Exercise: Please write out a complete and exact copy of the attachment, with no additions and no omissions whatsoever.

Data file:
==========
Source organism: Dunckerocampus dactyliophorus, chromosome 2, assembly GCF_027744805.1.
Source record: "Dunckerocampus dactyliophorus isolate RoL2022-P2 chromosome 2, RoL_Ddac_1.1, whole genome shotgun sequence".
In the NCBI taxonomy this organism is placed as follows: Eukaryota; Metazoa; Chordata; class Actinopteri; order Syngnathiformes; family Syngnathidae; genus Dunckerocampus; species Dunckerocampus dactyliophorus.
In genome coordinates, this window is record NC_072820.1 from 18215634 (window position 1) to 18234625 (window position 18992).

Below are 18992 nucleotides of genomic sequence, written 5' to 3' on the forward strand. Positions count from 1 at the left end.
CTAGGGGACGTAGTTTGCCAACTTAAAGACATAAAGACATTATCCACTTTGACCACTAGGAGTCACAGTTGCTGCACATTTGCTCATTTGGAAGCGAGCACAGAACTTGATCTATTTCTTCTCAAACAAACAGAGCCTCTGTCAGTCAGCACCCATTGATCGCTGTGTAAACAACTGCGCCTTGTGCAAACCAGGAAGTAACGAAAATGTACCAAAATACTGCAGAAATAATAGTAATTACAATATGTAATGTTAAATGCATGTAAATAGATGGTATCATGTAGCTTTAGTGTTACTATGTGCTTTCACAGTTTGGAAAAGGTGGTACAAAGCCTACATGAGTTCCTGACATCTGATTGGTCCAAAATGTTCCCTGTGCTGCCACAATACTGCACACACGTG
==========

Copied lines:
Source organism: Dunckerocampus dactyliophorus, chromosome 2, assembly GCF_027744805.1.
Source record: "Dunckerocampus dactyliophorus isolate RoL2022-P2 chromosome 2, RoL_Ddac_1.1, whole genome shotgun sequence".
In the NCBI taxonomy this organism is placed as follows: Eukaryota; Metazoa; Chordata; class Actinopteri; order Syngnathiformes; family Syngnathidae; genus Dunckerocampus; species Dunckerocampus dactyliophorus.
In genome coordinates, this window is record NC_072820.1 from 18215634 (window position 1) to 18234625 (window position 18992).

Below are 18992 nucleotides of genomic sequence, written 5' to 3' on the forward strand. Positions count from 1 at the left end.
CTAGGGGACGTAGTTTGCCAACTTAAAGACATAAAGACATTATCCACTTTGACCACTAGGAGTCACAGTTGCTGCACATTTGCTCATTTGGAAGCGAGCACAGAACTTGATCTATTTCTTCTCAAACAAACAGAGCCTCTGTCAGTCAGCACCCATTGATCGCTGTGTAAACAACTGCGCCTTGTGCAAACCAGGAAGTAACGAAAATGTACCAAAATACTGCAGAAATAATAGTAATTACAATATGTAATGTTAAATGCATGTAAATAGATGGTATCATGTAGCTTTAGTGTTACTATGTGCTTTCACAGTTTGGAAAAGGTGGTACAAAGCCTACATGAGTTCCTGACATCTGATTGGTCCAAAATGTTCCCTGTGCTGCCACAATACTGCACACACGTG